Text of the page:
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Lisa Guerrero

If you only watched the trailer - the one they show every ... single ... game ... on TSN - where the Saskatchewan lead wins the Ford Hot Shots competition, you would think the Canadian Curling Association had its head offices in Stockholm.

Or perhaps it is just the enthusiasm with which TSN's Vic Rauter announces, "And Steve Laycock wins the two-year lease on the Ford Fusion!"

A two-year lease?

The Brier is being run out of the 15,000-seat MTS Centre in Winnipeg, where about a quarter-million people will go through the gates this week. The Brier Patch alone makes more money in 10 days than most pubs do in two good years. The event has a huge television contract and scads of multi-national major sponsors.

Laycock, on the other hand, is likely using his holiday time from work to play in this 'spiel. He may well have driven to Winnipeg, or be staying at Aunt Marcia's house in Winnipeg. And all the Brier people can do is "lend" him a car for a couple of years?

Welcome to curling, folks. The biggest small-time game in the world.

Televised curling still has the feel of that old Canadian game show, Pay Cards. While Bob Barker was giving away cars, boats and expensive trips up the dial on The Price is Right, Canada's game show was hawking vacuums, giving away parting gifts from Pepperidge Farms, and awarding its grand prize of "a neeeeew suit!"

Somehow, though, the Brier still manages to take TSN hostage every year, serving the Greater Toronto Area a delicious slice of what the rest of the country eats all year long.

For 10 days in Toronto, the sport the rest of Canada loves hijacks sports television for the exact same reason that the networks force-feed Canada's worst hockey team, the Toronto Maple Leafs, to the rest of the country.


But can you blame TSN? Who isn't glued to their sets this week to drink in some of that folksy repartee between Ray Turnbull, Linda Moore and Rauter, who has become the Bob Cole of curling? Aren't curling rinks all full of men named Vic, talking about hit-and-rolls, tickin' the guard, and those trusty "broomers?"

Rauter was talking about the "catcher on the side" long before anyone had ever even heard of Eliot Spitzer. He will wonder aloud if Kevin Martin can get a roll off that "run-back missile" and shout "From the hip!" as Martin rifles a rock towards his target.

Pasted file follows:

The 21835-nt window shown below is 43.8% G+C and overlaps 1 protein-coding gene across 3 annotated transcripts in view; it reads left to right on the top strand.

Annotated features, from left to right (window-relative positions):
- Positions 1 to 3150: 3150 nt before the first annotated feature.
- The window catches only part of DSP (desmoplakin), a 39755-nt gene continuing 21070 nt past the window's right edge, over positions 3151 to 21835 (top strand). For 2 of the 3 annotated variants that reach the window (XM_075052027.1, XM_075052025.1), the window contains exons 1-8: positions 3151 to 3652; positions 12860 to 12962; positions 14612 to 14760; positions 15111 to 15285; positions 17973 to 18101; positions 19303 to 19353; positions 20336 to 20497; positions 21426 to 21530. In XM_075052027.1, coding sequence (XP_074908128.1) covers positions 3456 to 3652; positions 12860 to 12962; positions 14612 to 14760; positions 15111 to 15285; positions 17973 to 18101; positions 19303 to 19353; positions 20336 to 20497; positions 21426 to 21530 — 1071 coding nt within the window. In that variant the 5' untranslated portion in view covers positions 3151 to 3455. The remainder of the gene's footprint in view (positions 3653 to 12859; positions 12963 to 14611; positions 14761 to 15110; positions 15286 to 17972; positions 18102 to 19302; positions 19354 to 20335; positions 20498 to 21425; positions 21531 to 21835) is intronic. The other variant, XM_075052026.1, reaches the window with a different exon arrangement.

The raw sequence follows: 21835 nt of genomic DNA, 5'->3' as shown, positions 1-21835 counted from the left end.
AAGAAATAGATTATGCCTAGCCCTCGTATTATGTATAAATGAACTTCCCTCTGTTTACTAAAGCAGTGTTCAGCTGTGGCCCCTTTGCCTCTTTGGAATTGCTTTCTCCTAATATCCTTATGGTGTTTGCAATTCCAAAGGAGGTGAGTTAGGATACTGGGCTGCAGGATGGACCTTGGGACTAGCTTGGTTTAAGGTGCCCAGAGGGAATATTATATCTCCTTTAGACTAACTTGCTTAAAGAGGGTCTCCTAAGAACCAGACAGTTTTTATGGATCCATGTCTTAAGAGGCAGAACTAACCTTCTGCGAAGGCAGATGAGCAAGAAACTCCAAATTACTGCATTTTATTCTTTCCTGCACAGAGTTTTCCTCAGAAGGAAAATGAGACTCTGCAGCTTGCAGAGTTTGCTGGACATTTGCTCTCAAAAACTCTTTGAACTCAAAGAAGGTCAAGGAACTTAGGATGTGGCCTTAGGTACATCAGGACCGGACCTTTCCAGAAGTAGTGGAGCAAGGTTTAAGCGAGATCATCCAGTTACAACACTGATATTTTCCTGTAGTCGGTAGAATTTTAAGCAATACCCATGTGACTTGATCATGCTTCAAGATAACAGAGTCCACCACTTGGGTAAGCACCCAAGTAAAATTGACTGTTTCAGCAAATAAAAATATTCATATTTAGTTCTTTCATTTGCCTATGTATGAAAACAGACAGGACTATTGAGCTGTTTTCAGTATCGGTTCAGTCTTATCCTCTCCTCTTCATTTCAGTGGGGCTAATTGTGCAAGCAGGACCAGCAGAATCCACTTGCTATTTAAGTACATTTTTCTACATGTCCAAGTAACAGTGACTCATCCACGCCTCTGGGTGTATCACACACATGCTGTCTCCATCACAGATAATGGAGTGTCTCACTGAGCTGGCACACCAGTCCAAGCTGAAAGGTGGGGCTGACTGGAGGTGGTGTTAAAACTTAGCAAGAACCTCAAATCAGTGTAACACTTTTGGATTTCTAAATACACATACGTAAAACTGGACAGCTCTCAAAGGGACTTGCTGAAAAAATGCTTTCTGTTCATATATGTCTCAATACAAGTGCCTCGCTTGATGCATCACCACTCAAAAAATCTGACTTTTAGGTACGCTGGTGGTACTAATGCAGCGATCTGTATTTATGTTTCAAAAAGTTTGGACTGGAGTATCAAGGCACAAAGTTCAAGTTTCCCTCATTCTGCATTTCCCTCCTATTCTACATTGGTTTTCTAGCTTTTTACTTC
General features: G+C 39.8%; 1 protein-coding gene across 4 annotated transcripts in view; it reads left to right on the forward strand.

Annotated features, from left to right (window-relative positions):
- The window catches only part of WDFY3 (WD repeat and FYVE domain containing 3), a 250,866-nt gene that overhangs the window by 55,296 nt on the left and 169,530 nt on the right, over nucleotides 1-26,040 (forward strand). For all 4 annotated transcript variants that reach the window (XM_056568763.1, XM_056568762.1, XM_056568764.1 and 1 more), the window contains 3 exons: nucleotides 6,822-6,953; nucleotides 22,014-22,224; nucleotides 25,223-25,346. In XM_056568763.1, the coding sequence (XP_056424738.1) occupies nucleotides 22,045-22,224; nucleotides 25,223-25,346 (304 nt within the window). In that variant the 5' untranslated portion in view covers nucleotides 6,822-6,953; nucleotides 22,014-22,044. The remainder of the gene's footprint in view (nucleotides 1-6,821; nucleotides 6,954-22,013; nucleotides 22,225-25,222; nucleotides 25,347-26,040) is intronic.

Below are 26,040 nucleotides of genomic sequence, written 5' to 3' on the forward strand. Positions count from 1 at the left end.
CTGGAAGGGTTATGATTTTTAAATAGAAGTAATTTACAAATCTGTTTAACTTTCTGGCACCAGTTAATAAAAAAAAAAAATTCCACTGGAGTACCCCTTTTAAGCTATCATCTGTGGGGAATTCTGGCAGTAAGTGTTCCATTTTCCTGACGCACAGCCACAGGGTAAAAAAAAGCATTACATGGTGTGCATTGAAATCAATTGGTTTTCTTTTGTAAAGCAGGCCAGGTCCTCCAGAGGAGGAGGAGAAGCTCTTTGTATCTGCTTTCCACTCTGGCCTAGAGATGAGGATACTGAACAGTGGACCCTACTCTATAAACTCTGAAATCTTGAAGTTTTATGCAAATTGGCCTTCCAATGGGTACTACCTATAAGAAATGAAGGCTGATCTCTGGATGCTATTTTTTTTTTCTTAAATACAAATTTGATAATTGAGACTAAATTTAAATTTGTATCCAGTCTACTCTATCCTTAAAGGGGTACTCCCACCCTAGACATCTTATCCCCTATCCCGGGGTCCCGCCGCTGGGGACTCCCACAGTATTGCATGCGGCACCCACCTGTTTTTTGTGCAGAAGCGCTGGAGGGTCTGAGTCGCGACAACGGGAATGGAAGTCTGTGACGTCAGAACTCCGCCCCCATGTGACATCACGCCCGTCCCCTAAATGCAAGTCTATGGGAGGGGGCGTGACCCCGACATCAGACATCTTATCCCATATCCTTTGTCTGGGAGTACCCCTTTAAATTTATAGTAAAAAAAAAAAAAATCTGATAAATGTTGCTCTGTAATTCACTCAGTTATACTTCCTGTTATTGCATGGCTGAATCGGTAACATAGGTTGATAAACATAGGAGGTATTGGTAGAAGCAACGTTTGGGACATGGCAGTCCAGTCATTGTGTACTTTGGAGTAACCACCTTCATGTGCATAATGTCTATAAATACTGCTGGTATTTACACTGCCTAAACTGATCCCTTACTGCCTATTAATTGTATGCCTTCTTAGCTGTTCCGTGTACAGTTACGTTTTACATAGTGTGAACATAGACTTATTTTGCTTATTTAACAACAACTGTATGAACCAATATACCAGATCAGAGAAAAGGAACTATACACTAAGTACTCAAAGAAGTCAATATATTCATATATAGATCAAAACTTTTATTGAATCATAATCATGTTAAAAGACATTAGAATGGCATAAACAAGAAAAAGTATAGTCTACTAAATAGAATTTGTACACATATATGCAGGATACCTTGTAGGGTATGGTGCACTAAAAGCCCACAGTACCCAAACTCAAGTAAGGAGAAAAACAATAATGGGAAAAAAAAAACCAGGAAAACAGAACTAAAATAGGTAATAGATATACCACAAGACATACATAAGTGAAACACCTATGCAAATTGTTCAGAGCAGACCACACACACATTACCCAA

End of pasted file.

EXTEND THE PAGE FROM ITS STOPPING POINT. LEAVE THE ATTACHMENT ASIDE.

Rauter is the Rick Jeanneret of ice bowling. He can say, "Bump it over. Bump it over. Bump ... it .... over! And bury it!" - and you'll know exactly what he's talking about. It's a "nice scrub to pick up the single" when Rauter is at the mic. And they never just get past a guard. They "paper it."

How long before kids across the country are asking for Vic Rauter Fatheads for Christmas? And while we're asking obtuse questions, has anyone ever seen Mats Sundin and Kevin Martin in the same room?

They even have a sideline reporter on TSN now, Cathy Gauthier. She might not show as much cleavage as Lisa Guerrero once did on Monday Night Football, but Gauthier handily translates the conversation between the members of Team Quebec. So even though the only English spoken is when the Quebec skip bellows, "Urreee! Urrreeeee! Aaaard-a!" you know what his end game is thanks to Gauthier's nifty bilingualism.

I have to admit it: every year I fall back in love with this game, despite the fact I never played it. Name another game where they "force you to take the single?" Where the skip will come off the ice after surrendering a lead, and tell the sideline reporter, "Well, we got the brick back, so that's the good news."

There was an e-mail circulated through the sportswriting ranks this week of one of my colleagues, face down on the couch in what looked like the media lounge inside the MTS Centre. What's great about that is, if a team heard the kind of shape their local scribe was in, they would probably come to the lounge, wake the reporter up, pour a Red Eye and replay the game into a tape recorder.

Then, in appreciation, the writer would step in front of the curler in line at the Brier Patch later that night and buy a round.

These are all things that just don't happen at a Super Bowl. Because there are still regular people in curling.

On the ice, behind the microphones, or face down on the couch.

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